Reel Story: Last weekend's box-office topper, "The Pacifier," may seem a bit familiar to movie fans who have seen "Kindergarten Cop," "Are We There Yet?" or any other fish-out-of-water film that follows tough guys who are stuck with a bunch of kids they can't handle (with hilarious results).
But for those in need of a refresher, in "The Pacifier," Vin Diesel is Shane Wolfe, a Navy SEAL who is all man and all business. The gruff and growly Wolfe is assigned to protect the Plummer brood, whose scientist father has been murdered by terrorists, and whose mother is overseas on a mission of her own. Although the kids have a quirky nanny (Carol Kane) to look after them, Wolfe is soon doing diaper duty and retrofitting his weapon-holders to keep baby formula at the ready. Of course, this warrior with a heart of gold not only befriends the older children — a boy-crazy teenage girl (Brittany Snow) and the surly teenage son (Max Thieriot) — he learns a few lessons of his own along the way.
Yes, we've seen it onscreen a dozen times, but would we ever see it in the real world even once? Would a Navy SEAL ever be dispatched to guard a bunch of civilian kids?
Real Story: No. Nope. No way. Never gonna happen.
According to a very amused spokesperson for the Naval Special Warfare Command, "It's not normal." In fact, "That sort of assignment is not something SEALs are ever assigned to do."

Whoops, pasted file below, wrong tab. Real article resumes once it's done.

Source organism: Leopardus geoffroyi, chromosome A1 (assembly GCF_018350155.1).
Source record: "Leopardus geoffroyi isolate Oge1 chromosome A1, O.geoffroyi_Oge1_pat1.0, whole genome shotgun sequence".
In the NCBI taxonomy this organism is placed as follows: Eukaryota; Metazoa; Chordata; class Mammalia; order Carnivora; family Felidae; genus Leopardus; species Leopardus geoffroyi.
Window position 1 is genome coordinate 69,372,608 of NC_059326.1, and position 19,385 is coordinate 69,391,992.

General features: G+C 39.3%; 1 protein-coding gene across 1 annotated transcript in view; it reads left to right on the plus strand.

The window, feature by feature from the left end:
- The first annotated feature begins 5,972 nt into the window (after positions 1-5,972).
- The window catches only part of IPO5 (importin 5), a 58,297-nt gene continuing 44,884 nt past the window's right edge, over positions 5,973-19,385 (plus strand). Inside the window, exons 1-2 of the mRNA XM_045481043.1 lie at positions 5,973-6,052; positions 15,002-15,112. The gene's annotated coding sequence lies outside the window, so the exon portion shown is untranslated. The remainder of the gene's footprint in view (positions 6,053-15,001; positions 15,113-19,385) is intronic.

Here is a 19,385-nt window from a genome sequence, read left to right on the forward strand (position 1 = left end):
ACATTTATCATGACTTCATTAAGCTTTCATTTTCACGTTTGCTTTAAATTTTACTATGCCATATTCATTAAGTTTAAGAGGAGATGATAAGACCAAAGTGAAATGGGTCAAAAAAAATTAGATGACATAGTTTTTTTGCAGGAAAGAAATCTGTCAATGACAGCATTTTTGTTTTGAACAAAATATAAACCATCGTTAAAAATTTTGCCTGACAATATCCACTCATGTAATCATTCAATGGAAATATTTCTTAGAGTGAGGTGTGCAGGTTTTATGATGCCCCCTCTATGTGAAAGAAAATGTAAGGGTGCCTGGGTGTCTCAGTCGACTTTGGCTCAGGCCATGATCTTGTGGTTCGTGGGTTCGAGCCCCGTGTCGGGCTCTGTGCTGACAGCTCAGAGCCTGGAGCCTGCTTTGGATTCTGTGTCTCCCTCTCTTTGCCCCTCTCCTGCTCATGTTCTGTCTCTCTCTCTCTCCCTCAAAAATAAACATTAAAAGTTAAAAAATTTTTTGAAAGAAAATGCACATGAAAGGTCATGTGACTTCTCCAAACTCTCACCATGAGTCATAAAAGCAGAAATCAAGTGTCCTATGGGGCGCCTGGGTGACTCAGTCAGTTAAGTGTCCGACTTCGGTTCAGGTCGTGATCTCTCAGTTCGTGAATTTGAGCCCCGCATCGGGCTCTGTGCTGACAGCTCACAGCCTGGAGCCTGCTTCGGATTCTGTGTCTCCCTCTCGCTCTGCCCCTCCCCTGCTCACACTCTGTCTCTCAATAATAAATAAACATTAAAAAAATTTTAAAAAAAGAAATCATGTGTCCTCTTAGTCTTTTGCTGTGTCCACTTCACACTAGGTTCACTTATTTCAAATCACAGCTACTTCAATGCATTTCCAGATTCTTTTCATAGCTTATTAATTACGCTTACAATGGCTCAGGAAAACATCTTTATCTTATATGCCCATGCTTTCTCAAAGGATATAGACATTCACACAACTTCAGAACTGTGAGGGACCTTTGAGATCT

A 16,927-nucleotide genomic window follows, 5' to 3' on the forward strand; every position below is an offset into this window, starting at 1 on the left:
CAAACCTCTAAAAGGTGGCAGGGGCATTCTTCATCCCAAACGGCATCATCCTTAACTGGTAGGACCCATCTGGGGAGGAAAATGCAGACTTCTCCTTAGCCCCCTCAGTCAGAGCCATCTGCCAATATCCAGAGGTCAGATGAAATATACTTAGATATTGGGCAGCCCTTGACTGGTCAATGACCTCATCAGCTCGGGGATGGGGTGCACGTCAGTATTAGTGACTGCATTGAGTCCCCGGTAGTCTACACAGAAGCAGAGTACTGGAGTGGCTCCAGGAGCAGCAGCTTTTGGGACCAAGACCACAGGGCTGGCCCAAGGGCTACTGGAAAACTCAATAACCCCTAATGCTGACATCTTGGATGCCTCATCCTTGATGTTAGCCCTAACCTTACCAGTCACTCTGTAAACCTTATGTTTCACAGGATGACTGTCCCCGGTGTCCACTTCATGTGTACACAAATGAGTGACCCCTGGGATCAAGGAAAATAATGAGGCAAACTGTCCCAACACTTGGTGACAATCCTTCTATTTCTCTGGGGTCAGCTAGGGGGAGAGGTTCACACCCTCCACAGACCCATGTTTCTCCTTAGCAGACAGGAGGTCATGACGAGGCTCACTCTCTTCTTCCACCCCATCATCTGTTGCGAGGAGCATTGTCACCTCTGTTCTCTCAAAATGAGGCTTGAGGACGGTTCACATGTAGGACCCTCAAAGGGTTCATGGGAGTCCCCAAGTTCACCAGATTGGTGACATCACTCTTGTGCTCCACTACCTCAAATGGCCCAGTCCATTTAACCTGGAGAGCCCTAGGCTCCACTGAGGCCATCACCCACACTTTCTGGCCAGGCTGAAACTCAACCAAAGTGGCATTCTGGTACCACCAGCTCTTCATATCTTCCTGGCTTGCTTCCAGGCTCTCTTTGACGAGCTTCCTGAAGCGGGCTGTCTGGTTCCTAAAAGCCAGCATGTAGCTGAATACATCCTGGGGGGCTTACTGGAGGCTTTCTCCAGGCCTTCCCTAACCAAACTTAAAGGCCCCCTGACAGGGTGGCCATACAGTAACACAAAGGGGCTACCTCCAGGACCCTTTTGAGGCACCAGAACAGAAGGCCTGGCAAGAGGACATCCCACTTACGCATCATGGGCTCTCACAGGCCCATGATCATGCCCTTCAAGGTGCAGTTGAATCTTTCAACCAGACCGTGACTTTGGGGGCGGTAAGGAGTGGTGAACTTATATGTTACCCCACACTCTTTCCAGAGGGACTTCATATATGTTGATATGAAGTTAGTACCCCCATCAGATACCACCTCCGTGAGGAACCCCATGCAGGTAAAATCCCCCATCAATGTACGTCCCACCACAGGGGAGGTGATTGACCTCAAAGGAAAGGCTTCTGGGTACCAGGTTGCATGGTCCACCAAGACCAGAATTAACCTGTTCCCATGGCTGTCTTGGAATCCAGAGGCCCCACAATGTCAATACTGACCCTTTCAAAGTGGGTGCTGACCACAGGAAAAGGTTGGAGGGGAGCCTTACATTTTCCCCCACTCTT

Navy SEALs (an acronym for SEa, Air and Land) are, according to the official Navy Web site (http://www.sealchallenge.navy.mil/seal/), "an individually reliable, collectively disciplined, and highly skilled maritime force." Because of the danger involved in their work, SEALs go through what is considered some of the toughest training in the world. To even enter special-operations training as a civilian, you must be a U.S. citizen, at least 28 years old, have no felony convictions, be male, pass a diving physical, have 20/20 vision (with corrective lenses), pass a battery of tests and commit to a four-year enlistment. On top of that, only after boot camp and training in your area of specialty would you even be considered for the SEAL program.
SEALs conduct military actions that are beyond what the conventional military does — combating terrorism, information warfare, foreign internal defense, counter-drug operations and reconnaissance. What differentiates SEALs from other forces is that their clandestine operations originate in, and return to, the sea. Impressive and terrifying sounding assignments, to be sure, but apparently not as daunting as diaper duty.
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